ICT plays an ever increasing role in our daily lives. We aim to develop reflective practitioners, not passive onlookers, who are confident users of ICT. At Middleton Primary School, children use network computers (both in a suite and in classrooms), laptops and interactive whiteboards to learn the skills required to become confident users of ICT. We teach the children of today to become the most effective users of ICT tomorrow.
This is provided in accordance with the agreed syllabus of the LEA, which reflects the fact that the religious traditions in Britain are in the main, Christian though account is taken of the teaching practices of the other principal religions represented in the country. An objective approach to the teaching of all religions is adopted, regardless of personal belief. Care is taken not to use inappropriate, inclusive language.
There is a daily act of collective worship, either in the school hall or in the class teaching areas. Children also explore feelings and relationships and gain knowledge of Christianity and other major faiths. We place a strong emphasis on respecting the beliefs of others since we live in a multi-cultural, multi-faith society. Children also learn respect and care for themselves and their environment.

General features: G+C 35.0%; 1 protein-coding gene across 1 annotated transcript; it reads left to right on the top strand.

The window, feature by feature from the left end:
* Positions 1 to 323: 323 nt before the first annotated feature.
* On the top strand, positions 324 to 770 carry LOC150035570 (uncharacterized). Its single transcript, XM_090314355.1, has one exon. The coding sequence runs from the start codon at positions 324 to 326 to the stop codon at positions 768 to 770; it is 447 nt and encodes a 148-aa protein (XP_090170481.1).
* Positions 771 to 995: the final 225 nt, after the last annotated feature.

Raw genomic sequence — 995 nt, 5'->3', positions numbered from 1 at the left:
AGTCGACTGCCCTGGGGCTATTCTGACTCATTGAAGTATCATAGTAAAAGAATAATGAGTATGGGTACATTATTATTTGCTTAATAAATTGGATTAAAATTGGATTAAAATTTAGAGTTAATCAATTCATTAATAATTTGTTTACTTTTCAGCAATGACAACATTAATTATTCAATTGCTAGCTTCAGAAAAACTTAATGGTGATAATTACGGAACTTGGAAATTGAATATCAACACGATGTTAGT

Parents may withdraw their children from religious education in the school. It would be helpful if parents could put such a request in writing to the Headteacher.
All children are encouraged to sing for enjoyment and have the opportunity of learning notes and rhythms, being encouraged to compose and perform their own music using tuned and untuned percussion instruments.
Many opportunities are provided for children to listen to a wide range of music and composers through recorded music and recitals.
Percussion, woodwind and brass tuition are available through the county music service on payment of a fee.
Arts are a form of communication and a means of sharing ideas, feelings and experiences. Children experience over time, the enhancement of skills for drawing and painting. They are encouraged to look at the work of artists both past and present and replicate their styles in their own work through a range of media.
Design and Technology
Other skills are incorporated throughout the design and technology curriculum with 3-D sculpture, fabric and needlework, printing etc.
We provide challenging activities in Design and Technology to enable children to use their thinking skills as a designer.
Physical education and sport effects the child’s physical, intellectual, social and emotional development throughout life. It forms an integral part of the overall education of the child through the use and knowledge of the body and its movements. We aim to teach children the value and enjoyment of participating in physical activity while at school and throughout life.
We provide a curriculum of gymnastics, dance, swimming, athletics and games that is further enriched by a programme of extra-curricular activities.